witu severe pains iv his b*.ck, aud also that
Ola bladder was aft'ecieo. He tried many so
called kidney cures, but without auy good
remit. About a year ago he began the use of
Xlectilc Bluer* auu loiiud rait<rf .it one.-. Jfiletf
trlc litlter* Is e*p.:cia.l> u-Upti-d to the cure of
ail kidney and liver tronb.es and often Klves
al tno-t in.taut ruue'. Ono trial Will prove our
statement. Price only 60c for large bottle Ar.
(i jr. MeißMaaaa's it ac iwre, gag H. Meia st
A RED BAT FOR MGR. SATOLLI.
It Is Certain That He Will
A Cardinalate Will Be Conferred
Hli Title Will It* Honorary, but Ha
Wlll Continue to Wield Ureat
Power—Father Papl'e Pro
By »hn Ationlntefl Pre™,
Rome, Oct. 18.—Information from the
Vatican makes it possible to give details
about the cardinalnte to be given Mon
signor Satolli and the retirement of
Monsignor Satolli's secretary, Fatber
Papi, from the Vatican staff in order to
join the Jesuit order. Tbere have been
denials of the report of Father Papi's
move, but tbe facts are now learned be>
yond any question. Four months ago
Father Papi applied for his exeat. Tbe
request was very broad and contem
plated a retirement from all oflioial con
nection with tho Vatican's foreign ser
vice and the prospective honors it had
in store for bim. It was made known
that he desired to retire from the world
and devote his life in the Jesuit order to
study and teaching. To thlß end he
applied to the provincial of the Jesuit
order at New York for admission,
and on the granting of an exeat
he would have been transferred. The
plans were modified however, by the
premature reports of Fatber Papi's in
tention. It was felt also by those hav
ing Jesuit interests at heart, that tho
accession of Mgr. Satolli's seoretary to
the Jesuits might arouse criticism, on
the ground tbat the one best informed
uf the confidential transactions of tbe
albegate had joined tbo order popularly
supposed to be opposed to Mgr. Satolli.
While this criticism would be ground
less, it was deemed advisable to avoid
the possible cause of a "Jesuit trick."
For this reason, it is believed, the New
York provincial will advise Father Papi
to wait a year or two before taking his
exeat and joining the order, by wbich
time Fatber Papi's confidential relations
with Mgr. Satolli will bave been ter
Concerning the cardinalate to bo con
ferred on Mgr. Satolli, there appears no
ground for the reports that notice of the
appointment has been forwaided to the
ablegate. Tbe conßistory of cardinals
which advises with the pope on the cre
tion of cardinals docs not meet nntil
next month, bo actual determination
of hia appointment will not be made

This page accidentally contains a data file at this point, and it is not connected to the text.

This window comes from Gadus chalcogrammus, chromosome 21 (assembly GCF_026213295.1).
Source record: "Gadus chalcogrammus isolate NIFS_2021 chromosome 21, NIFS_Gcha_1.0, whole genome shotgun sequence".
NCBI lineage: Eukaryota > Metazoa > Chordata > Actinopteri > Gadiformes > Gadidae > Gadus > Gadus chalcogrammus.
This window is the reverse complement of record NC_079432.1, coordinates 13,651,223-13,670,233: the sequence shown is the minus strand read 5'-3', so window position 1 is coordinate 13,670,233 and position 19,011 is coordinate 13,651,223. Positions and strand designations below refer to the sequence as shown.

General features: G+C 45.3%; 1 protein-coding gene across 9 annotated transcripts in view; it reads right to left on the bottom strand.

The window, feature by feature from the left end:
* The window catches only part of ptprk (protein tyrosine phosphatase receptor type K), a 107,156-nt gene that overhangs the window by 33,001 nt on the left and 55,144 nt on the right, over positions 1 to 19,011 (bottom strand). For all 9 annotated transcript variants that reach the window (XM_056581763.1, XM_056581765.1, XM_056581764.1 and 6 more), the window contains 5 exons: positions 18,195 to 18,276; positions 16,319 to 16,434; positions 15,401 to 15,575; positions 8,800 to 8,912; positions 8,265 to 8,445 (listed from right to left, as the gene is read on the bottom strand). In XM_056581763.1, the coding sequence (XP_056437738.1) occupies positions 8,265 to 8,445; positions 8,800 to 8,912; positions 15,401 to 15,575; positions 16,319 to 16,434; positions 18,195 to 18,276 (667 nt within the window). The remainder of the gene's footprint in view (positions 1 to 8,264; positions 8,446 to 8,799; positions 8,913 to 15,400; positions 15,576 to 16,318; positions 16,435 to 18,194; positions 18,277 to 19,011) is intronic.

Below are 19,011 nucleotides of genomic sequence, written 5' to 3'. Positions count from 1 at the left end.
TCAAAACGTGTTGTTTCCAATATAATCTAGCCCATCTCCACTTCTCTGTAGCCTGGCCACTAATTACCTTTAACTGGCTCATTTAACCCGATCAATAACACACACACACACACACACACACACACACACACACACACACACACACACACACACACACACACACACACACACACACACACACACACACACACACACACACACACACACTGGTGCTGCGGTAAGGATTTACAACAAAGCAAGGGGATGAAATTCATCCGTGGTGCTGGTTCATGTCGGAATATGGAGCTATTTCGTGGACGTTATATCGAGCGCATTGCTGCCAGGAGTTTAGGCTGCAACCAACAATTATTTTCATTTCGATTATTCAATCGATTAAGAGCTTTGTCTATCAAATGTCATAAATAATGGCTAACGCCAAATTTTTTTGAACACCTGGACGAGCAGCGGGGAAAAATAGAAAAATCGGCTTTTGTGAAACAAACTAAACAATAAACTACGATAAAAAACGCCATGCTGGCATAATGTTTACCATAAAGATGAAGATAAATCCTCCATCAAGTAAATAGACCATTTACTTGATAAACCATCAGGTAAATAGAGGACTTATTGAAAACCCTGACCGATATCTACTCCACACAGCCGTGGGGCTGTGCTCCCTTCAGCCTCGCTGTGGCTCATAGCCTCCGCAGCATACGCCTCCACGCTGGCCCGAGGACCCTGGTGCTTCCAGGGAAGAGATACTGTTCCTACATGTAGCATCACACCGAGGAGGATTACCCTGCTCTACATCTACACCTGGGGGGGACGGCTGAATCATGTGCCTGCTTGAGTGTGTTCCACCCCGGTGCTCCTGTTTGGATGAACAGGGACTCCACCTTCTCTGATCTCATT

until then. In the mean time there are
seven names under consideration, from
which number it is considered certain
that the cardinals will be named, Mgr.
Satolli ie among the seven. There are
no further American names among those
Ir, is said thut the conferring of the
red hat on Mirr. N-Uolli will he celebrated
atCurdinxl Gibbons' church in Balti
more, and ih-it several noblemen ot high
rank will go from here as the personal
representatives of the pope.
There is a doubt yet as to whether
Mgr. Satolli's cardinalate will carry
jurisdiction over a diocese or will be
purely honorary. Cardinal Qibbons ia
also arohbisbop of the Baltimore
diodese, including Virginia, Mary
land and the District of Colum
bia, whioh makes him an active aa
well ac an honorary prelate. Whether a
diocese will be created for tbe new car
dinal is still undetermined. It is prob
able, however, that bis jurisdiction over
questions between bishops and priests
and other church conflicts wiil be re
garded as equivalent to a diocese. All
of the papers in these trials are in Latin,
and as Mgr. Satolli ie a perfect Latin
scholar, as well as a master of common
law, he ia considered better qualified for
the work than for supervision over tbe
active labors of a diocese. The title is
likely, therefore, to be honorary, with
out the supplementary power of an
arcbbißhop. Yet, as the personal rep
resentative of the pope in America, the
new cardinal v/ill oceapy a station higher
than that which tbe powers of an aron
biehop could bring to him.
Washington, Oot. 17. —The renewed
reports that Mgr. Satolli is about to be
created a cardinal are not doubted here,
although the Oatholio dignitaries can
not verify the statement that oflioial
notioo has been received tbat tbe cere
mony will occur in two or three weeks,
Mgr. Satulli is absent in Canada, hut
his assistant, M. Sbnrretti, said no
notioe had been received so far as be